Blues and Wienerlied live side by side today. The most subtle and unique singer/songwriter probably is Ernst Molden, once called the Dylan of Döbling.[40] (His grandmother Paula von Preradović is the author of the Austrian national anthem; she rests in an honorary grave on the Zentralfriedhof - group 32C, number 42, if you like to pay a visit to the picturesque cemetary.) Recently Molden turned to dialect song whereas he wrote and sung in standard German before. His lyrics though were and still are characteristically Viennese - mostly sad, but some are hopeless!

Music from Abroad

There is a saying that the Landstraße (road leading out of town) marks the beginning of Asia, or that Vienna ist the most northern Balkan town. (When Austria had been part of the Duchy of Bavaria in the Middle Ages it actually had been called marcha orientalis.) Most Viennese are immigrants, some only recently, and thus the city bridges east and west. Romanian clarinetist Nicolas Simion passed through town,[42] others such as Polish-born accordionist Krzysztof Dobrek,[28] Dutch bluesman Hans Theessink[45] or Turkish singer Alp Bora of the folk jazz band Nim Sofyan[43] got stuck.

Wiener Tschuschenkapelle 2009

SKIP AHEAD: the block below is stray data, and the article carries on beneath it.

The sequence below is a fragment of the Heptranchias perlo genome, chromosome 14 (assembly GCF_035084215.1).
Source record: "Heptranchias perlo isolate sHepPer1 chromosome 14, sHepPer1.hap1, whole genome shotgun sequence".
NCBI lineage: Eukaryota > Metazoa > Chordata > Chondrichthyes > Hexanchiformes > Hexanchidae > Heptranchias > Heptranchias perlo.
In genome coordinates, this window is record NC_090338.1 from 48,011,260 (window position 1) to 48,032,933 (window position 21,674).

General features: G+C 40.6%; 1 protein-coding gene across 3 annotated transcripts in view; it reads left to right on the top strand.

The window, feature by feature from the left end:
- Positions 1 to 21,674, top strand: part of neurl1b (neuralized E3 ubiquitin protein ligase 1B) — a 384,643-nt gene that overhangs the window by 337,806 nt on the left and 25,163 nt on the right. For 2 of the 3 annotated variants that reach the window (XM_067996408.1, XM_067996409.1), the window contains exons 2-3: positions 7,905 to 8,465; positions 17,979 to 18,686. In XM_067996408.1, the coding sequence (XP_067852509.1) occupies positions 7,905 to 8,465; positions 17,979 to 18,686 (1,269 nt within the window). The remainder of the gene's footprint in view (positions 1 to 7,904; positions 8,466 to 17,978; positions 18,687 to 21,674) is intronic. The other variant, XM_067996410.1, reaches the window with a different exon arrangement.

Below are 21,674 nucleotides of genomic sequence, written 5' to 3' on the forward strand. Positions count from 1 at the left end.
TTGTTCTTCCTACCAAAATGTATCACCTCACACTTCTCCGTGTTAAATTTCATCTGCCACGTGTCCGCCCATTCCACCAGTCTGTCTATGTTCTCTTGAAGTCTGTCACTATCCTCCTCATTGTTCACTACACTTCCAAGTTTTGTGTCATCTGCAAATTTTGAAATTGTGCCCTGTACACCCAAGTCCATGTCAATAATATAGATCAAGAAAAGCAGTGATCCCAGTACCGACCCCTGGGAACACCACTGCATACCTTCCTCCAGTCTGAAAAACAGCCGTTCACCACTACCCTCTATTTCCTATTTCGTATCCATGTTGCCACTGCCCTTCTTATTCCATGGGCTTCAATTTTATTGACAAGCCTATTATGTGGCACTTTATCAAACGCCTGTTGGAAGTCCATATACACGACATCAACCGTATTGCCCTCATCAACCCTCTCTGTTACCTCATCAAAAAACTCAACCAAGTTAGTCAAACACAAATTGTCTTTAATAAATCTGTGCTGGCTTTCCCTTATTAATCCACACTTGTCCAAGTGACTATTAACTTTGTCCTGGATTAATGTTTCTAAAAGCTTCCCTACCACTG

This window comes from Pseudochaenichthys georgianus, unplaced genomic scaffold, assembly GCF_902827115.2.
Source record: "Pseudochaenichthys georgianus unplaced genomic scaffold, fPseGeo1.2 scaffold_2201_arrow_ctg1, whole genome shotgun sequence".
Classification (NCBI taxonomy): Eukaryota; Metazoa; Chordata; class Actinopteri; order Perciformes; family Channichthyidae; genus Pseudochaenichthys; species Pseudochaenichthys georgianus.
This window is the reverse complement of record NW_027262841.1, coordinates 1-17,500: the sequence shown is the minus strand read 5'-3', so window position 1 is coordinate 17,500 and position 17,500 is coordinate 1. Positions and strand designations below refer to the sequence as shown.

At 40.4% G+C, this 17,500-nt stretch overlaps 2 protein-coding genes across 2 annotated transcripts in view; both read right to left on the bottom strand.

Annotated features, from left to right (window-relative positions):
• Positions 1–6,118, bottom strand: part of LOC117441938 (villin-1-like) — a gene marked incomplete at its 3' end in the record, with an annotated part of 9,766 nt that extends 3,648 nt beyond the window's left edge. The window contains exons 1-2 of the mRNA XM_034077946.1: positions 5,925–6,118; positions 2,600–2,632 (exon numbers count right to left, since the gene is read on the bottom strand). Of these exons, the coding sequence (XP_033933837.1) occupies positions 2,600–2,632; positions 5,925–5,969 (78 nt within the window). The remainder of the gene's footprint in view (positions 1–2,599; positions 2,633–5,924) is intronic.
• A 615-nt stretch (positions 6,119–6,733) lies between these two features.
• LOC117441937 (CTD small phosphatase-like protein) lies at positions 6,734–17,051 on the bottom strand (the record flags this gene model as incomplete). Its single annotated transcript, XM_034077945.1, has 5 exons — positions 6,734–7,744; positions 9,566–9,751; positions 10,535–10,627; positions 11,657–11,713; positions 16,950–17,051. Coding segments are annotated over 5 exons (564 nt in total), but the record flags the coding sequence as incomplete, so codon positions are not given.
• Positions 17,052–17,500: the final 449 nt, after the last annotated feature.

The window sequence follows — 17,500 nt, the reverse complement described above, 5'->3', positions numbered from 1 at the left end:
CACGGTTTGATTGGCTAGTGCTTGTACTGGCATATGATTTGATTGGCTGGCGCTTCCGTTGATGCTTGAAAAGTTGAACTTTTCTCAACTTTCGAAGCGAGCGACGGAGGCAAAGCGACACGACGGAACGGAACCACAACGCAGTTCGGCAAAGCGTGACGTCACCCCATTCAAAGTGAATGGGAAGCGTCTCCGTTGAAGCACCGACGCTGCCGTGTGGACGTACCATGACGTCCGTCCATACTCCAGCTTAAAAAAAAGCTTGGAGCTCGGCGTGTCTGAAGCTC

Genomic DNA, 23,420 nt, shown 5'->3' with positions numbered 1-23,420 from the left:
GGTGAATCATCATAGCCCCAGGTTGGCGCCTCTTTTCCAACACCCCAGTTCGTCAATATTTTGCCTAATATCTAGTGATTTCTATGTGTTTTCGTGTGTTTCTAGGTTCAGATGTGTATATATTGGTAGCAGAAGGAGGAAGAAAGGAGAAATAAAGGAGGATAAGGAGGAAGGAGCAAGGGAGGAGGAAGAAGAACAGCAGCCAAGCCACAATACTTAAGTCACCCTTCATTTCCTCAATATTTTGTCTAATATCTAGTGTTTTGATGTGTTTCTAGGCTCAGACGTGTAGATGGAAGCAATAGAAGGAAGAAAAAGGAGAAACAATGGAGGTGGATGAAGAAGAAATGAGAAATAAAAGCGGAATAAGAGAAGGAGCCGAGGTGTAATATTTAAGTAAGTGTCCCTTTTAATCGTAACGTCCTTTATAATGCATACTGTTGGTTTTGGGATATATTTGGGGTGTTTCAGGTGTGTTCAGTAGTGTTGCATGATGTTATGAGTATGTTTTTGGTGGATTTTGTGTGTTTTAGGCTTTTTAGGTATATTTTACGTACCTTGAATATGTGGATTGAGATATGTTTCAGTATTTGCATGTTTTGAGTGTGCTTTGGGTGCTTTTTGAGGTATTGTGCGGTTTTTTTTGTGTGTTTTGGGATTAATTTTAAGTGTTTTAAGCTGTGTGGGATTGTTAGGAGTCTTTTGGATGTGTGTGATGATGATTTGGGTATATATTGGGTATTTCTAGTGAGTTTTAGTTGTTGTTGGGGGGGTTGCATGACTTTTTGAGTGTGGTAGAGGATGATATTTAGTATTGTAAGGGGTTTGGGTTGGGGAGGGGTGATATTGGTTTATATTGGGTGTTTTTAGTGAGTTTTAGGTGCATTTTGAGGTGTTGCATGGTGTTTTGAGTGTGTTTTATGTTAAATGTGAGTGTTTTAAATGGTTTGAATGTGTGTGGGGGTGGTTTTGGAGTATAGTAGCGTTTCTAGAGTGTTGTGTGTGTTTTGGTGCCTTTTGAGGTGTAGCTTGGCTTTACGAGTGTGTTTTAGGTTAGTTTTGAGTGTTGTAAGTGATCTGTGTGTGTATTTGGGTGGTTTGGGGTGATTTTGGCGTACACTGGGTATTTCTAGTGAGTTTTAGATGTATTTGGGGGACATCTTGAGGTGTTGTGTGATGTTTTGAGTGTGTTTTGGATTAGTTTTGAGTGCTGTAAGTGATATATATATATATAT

Wiener Tschuschenkapelle @ FW:
FW#6, #13, #21, #28 #35, #40, #41, #42 |

Starting twenty years ago, Slavko Ninić and his Wiener Tschuschenkapelle became kind of an ambassador of Balkan music in Austria. Tschusch is a derogatory term for a person from south eastern Europe. Though the ancestors of the insulting party probably came to Vienna from neighbouring Bohemia, if not the fringes of the Habsburg monarchy only two or three generations ago. Hence the joke: My name is Kolaric, your name is Kolaric, why do you call me Tschusch? Besides Croatian folk songs, Bosnian sevdalinka and Greek rembetiko the Tschuschenkapelle sings old Wienerlieder as well. In the end there is not that much difference between a 3/4 and a 7/8 measure, and Ninić's motto is: better dancing and drinking than making war!

There is a monthly klezmer session at the Café Tachles in the Leopoldstadt (once Vienna's Jewish ghetto). However, the young Austrians, who run it and call themselves Nifty's after the legendary clarinettist Naftule Branntwein, do not provide the run-of-the-mill klezmer music but a musical mélange of world music and progressive jazz rock.[42]

Certainly, today's cities attract all different kinds of emigrants and their music. The Celtic virus also spread, though it wasn't the Taaffes und O'Donells, who served under the monarchy, bringing Irish music to Vienna. Like anywhere else in continental Europe, there is a lively session scene and a couple of bands. There are more or less traditional outfits, lets just mention Spinning Wheel[45] for example, but for many musicians Irish music had been only a start, such as Hotel Palindrone's pan-European trad mix[45] or Ballycotton's instrumental fantasy folk.[41]

Last but not least, rural Austrian music came to town, and there are a couple of young bands playing Austrian volksmusik and putting it in a modern, urban context: Netnakisum,[45] Aufstrich,[38] to name just a few.

Photo Credits: (1) Ernst Molden Band (by The Mollis); (2) Zither Player, (4) Wiener Tschuschenkapelle (by Walkin' Tom); (3) Roland Neuwirth (unknown).